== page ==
Looking for Signs of a Break up: GreenWood Investors-style

Break-ups can be tough, and breaking up on good terms can be even more difficult. However in the world of business split-ups aren’t necessarily a bad thing. Especially when it comes to corporate separations and spin-offs. Steven Wood CFA, the founder of GreenWood Investors, shed some light on this topic in one of the latest posts on the firm’s blog, explaining how they are dealing with corporate break-ups. He did it with a help of Ehren Stanhope, CFA, a Principal at O’Shaughnessy Asset Management, who did some data-crunching.

The article starts off with discussing the era of the spinoff and mentioning Joel Greenblatt and his work (both books and fund), was simply unavoidable given the topic. Everything started with IIT’s (one of the largest and most famous conglomerates) split-ups in ’96 and ’97, followed by Joel’s book “You Can Be a Stock Market Genius” we already mentioned. Apparently, spinoffs outperformed the market by 10-20% per year, according to some studies. The thing is that for many businesses out there, standing apart from each other makes sense. By splitting, “separated” businesses can access a cheaper cost of capital or hire an independent management team focusing on creating value for each unit.

Looking for Signs of a Break up: GreenWood Investors-style
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So, Steven read Joel’s book seven years after it’s published, at the time his interest in special situations peaked. It is when he joined Kellogg Capital Group’s Special Situation Group straight out of Tulane University. At that time they generated returns at the rate of 41.8% per year using similar event-driven strategies, while Greenblatt’s hedge fund was compounding returns above 50%. So, 2004 was identified as the year of utmost “interest in Greenblatt, Special Situations, and Spinoffs.” However, as Steven says, Joel’s book “officially killed the category” and during the next decade returns diminished as the word of the performance and the strategy spread. By 2015 the dust has settled down and although spin-offs didn’t vanish and this category still outperformed the index, they weren’t extremely good bargain anymore. And investors chasing >50% returns were to blame for that.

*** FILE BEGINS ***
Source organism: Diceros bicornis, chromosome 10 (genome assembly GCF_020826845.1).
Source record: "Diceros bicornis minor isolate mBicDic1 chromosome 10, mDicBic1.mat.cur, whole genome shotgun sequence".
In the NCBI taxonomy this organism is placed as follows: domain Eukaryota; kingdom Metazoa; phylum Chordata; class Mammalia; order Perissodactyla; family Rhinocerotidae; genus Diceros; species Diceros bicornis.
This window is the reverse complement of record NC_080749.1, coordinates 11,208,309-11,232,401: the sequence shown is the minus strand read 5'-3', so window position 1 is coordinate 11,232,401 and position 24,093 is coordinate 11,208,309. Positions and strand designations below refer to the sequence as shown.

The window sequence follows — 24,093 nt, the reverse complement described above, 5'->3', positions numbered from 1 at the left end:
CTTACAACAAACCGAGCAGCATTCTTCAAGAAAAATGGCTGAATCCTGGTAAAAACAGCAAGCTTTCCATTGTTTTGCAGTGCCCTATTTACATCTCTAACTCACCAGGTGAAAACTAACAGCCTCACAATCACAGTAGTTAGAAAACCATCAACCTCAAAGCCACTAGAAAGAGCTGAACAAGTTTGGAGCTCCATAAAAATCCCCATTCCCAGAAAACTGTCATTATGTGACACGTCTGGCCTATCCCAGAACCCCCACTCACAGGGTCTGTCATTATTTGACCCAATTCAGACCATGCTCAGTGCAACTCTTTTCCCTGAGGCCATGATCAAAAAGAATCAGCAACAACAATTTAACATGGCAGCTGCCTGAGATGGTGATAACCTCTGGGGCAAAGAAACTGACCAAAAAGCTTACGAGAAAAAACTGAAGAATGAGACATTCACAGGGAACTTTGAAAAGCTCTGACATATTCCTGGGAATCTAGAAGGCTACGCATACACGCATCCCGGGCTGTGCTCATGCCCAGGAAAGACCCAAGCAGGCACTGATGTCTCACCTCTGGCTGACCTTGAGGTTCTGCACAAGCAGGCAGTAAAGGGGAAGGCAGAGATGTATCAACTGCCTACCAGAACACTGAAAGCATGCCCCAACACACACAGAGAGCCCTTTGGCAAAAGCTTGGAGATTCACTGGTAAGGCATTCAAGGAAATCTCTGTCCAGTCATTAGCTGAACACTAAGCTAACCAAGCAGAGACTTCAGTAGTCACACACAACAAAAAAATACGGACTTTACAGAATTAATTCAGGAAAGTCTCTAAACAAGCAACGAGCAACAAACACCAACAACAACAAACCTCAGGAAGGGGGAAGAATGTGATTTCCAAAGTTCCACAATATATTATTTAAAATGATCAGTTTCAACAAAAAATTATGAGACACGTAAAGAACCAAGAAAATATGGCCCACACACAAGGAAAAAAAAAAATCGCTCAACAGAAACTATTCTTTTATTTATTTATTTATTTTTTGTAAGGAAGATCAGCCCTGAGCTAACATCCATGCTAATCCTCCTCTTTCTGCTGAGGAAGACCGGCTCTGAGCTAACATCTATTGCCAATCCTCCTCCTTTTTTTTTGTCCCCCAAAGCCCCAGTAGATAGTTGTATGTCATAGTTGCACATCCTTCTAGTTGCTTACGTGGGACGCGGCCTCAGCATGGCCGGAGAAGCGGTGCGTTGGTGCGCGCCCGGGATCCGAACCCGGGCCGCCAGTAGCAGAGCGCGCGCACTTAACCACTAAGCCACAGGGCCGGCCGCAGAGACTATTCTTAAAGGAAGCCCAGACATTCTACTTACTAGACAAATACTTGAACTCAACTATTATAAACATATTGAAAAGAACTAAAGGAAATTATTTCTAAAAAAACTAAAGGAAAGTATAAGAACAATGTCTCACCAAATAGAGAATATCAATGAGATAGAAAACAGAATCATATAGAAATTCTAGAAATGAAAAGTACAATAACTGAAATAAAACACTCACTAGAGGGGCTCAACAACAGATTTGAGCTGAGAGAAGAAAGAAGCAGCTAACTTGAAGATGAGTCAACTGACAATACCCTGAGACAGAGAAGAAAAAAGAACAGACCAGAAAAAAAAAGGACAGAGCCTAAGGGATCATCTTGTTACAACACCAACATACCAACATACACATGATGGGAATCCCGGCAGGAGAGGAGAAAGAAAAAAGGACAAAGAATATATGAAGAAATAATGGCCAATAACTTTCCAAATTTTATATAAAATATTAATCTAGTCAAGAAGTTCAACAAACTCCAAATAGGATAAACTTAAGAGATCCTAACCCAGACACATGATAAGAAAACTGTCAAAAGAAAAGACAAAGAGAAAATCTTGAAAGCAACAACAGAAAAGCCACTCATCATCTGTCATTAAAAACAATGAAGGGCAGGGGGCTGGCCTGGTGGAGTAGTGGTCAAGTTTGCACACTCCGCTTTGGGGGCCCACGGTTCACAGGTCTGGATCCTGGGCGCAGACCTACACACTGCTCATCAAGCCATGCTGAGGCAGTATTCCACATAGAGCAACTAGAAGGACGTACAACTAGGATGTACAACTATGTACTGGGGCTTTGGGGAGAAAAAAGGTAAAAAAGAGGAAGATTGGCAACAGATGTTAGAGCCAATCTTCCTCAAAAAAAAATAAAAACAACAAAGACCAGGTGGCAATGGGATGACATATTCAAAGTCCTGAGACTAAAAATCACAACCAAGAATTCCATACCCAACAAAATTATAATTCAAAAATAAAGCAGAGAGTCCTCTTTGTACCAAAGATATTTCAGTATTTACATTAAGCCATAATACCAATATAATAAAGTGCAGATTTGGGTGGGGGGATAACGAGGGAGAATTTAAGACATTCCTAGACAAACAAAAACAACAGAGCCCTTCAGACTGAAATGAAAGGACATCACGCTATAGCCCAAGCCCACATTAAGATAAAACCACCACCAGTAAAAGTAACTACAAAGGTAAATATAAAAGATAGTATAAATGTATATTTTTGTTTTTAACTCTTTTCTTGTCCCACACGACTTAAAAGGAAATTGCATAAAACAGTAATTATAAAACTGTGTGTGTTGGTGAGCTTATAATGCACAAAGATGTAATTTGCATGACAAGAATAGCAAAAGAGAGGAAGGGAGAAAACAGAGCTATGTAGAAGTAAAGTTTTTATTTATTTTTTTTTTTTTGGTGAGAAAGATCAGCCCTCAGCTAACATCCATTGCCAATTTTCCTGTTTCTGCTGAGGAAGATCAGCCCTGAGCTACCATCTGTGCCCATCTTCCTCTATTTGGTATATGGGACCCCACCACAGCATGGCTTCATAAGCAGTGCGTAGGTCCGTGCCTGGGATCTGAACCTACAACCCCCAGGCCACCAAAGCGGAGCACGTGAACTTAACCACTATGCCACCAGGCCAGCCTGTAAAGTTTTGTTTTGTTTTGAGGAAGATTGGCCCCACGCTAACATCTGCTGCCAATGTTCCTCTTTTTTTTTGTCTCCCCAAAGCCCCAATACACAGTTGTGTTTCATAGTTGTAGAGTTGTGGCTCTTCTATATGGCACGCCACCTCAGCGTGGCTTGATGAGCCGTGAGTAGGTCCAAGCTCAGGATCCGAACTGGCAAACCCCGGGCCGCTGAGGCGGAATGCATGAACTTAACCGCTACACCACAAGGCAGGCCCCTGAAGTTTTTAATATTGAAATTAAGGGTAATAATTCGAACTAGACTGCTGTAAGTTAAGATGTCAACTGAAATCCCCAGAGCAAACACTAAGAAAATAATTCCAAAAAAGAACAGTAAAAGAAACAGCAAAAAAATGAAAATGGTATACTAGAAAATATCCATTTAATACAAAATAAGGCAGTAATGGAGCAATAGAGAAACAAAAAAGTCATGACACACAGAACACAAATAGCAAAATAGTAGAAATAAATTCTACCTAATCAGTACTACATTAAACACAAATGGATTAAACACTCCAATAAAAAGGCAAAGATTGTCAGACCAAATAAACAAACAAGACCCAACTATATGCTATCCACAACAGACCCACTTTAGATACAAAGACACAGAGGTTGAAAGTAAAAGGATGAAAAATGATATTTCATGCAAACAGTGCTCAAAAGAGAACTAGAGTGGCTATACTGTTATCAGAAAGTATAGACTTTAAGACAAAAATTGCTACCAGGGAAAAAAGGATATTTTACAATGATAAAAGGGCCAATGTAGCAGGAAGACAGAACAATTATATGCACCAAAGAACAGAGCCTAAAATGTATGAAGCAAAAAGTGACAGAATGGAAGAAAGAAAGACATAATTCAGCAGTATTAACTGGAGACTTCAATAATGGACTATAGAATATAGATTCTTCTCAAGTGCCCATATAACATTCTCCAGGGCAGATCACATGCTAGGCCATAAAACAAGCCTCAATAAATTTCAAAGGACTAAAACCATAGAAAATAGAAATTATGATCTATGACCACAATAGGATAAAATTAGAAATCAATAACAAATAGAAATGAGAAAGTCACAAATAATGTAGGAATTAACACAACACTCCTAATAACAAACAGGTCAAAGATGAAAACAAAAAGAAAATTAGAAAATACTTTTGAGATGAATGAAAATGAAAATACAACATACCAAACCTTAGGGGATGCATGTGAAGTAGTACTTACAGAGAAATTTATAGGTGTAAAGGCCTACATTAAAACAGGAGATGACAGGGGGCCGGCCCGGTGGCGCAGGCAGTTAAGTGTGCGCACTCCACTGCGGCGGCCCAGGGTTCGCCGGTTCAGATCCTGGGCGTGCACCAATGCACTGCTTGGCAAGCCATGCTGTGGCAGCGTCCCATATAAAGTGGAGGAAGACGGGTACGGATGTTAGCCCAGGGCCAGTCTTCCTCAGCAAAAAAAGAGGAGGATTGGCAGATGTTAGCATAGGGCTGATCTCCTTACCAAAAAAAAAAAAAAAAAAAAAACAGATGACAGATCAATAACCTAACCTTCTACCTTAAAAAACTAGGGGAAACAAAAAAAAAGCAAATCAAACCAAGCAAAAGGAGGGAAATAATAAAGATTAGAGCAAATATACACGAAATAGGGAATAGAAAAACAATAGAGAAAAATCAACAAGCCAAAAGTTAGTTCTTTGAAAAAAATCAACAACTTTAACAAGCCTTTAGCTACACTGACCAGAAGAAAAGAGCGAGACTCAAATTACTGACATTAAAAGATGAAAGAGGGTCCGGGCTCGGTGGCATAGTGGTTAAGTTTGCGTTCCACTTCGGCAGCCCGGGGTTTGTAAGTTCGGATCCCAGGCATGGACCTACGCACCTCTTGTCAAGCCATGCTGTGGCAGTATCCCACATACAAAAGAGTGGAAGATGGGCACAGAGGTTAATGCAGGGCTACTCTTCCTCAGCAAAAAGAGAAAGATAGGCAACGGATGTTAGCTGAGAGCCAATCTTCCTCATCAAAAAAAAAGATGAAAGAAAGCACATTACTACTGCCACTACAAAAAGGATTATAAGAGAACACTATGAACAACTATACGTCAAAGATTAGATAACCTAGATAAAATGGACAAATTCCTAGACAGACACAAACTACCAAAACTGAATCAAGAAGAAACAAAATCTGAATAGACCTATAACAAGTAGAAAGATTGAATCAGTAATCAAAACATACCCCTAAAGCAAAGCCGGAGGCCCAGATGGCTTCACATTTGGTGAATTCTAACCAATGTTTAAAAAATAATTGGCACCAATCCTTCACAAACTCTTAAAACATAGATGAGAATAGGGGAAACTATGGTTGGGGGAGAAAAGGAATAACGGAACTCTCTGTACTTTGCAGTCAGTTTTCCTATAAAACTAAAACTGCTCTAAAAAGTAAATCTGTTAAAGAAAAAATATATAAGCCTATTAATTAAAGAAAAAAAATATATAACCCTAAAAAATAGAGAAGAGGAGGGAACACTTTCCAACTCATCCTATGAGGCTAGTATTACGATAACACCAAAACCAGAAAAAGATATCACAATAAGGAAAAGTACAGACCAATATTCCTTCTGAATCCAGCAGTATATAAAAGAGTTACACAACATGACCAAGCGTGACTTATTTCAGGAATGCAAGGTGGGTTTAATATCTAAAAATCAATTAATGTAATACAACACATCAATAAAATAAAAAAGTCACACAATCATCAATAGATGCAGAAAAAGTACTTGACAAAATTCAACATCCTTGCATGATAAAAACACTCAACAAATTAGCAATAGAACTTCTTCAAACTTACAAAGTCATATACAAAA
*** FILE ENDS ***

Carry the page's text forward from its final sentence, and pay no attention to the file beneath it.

It is when the hunt for attractive special situations began, chasing similar opportunities, focusing on those companies that hadn’t announced a spin or split. And that’s exactly what Greenwood Investors do, being post-catalyst investors – catching the early signs of a break-up, instead of waiting for the actual break-up to take some action. Being contrarians, they are not ignoring assets of a company already ignored by the market but treat them as a window to opportunity.

So, according to Greenwood Investors’ analysis, the above-mentioned retrospective studies pinpointed only the best years in the sample tested, thus throwing a shadow on less great results in subsequent years obtained using the same strategy. The Guggenheim ETF (CSD)’s experience (a company created with the purpose of buying spin-offs after the climax) proves that. Still, this category is not doomed to disaster, but “each opportunity requires serious scrutiny.”

Greenwood Investors’ overall experience with splits was (and still is) positive. Their aim is not to benefit from short-term deals, as investors pushing for corporate separations do. After all, we’re talking about “mostly-long, deep value investment firm focused on special situation opportunities globally.” So, the fact that in the period between 2005 and 2017, 48% of the spinoffs outperformed the market two years after the spin, is going in their favor. The bottom line is they are doing the complete opposite of what the investor crowd is doing.

When it comes to their portfolio and future plans, they are applying “contrarian” approach. With valuable lessons learned from the previous period in their mind, they are investing before a break-up is on the sight while staying contrarian and having constructive starting valuations. The time will show, is their approach the right one, as “special situations” resolve in their top holdings – EXOR’s FCA is planning to spinoff its parts division and its CNH unit is about to spin off its Iveco truck unit. Telecom Italia is about to separate its network infrastructure from the retail arm, and the best part is that this break-up might end “quite well for investors”. And, there’s Rolls-Royce which is pursuing a sale or split of its marine division, and according to Greenwood Investors the best thing, in this case, would be to split the division when results are accelerating, as FCA did.

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